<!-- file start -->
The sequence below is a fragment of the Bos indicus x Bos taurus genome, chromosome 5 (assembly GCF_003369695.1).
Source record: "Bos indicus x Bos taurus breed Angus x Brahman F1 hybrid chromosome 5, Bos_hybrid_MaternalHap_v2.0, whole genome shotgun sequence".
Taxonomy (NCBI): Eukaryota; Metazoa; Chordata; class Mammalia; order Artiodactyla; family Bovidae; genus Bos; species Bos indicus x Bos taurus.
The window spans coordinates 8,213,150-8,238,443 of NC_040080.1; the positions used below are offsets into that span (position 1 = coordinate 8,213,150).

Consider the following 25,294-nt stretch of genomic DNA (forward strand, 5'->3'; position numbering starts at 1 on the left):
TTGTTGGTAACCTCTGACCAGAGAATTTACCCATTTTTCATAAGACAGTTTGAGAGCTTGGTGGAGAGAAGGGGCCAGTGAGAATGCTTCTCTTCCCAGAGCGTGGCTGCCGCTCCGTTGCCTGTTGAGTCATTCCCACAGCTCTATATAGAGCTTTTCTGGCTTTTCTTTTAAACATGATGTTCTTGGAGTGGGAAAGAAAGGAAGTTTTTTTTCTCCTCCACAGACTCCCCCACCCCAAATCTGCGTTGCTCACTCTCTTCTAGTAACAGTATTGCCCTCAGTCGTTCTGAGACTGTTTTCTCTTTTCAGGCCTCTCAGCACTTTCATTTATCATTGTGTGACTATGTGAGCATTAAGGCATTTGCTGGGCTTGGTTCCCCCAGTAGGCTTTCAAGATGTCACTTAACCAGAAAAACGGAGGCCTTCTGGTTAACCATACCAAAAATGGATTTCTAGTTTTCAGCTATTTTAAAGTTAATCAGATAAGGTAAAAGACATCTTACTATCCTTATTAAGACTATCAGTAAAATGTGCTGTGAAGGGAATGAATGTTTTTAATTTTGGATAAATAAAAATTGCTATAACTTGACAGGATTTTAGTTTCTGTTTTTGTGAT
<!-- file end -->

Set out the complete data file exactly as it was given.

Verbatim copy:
The sequence below is a fragment of the Bos indicus x Bos taurus genome, chromosome 5 (assembly GCF_003369695.1).
Source record: "Bos indicus x Bos taurus breed Angus x Brahman F1 hybrid chromosome 5, Bos_hybrid_MaternalHap_v2.0, whole genome shotgun sequence".
Taxonomy (NCBI): Eukaryota; Metazoa; Chordata; class Mammalia; order Artiodactyla; family Bovidae; genus Bos; species Bos indicus x Bos taurus.
The window spans coordinates 8,213,150-8,238,443 of NC_040080.1; the positions used below are offsets into that span (position 1 = coordinate 8,213,150).

Consider the following 25,294-nt stretch of genomic DNA (forward strand, 5'->3'; position numbering starts at 1 on the left):
TTGTTGGTAACCTCTGACCAGAGAATTTACCCATTTTTCATAAGACAGTTTGAGAGCTTGGTGGAGAGAAGGGGCCAGTGAGAATGCTTCTCTTCCCAGAGCGTGGCTGCCGCTCCGTTGCCTGTTGAGTCATTCCCACAGCTCTATATAGAGCTTTTCTGGCTTTTCTTTTAAACATGATGTTCTTGGAGTGGGAAAGAAAGGAAGTTTTTTTTCTCCTCCACAGACTCCCCCACCCCAAATCTGCGTTGCTCACTCTCTTCTAGTAACAGTATTGCCCTCAGTCGTTCTGAGACTGTTTTCTCTTTTCAGGCCTCTCAGCACTTTCATTTATCATTGTGTGACTATGTGAGCATTAAGGCATTTGCTGGGCTTGGTTCCCCCAGTAGGCTTTCAAGATGTCACTTAACCAGAAAAACGGAGGCCTTCTGGTTAACCATACCAAAAATGGATTTCTAGTTTTCAGCTATTTTAAAGTTAATCAGATAAGGTAAAAGACATCTTACTATCCTTATTAAGACTATCAGTAAAATGTGCTGTGAAGGGAATGAATGTTTTTAATTTTGGATAAATAAAAATTGCTATAACTTGACAGGATTTTAGTTTCTGTTTTTGTGAT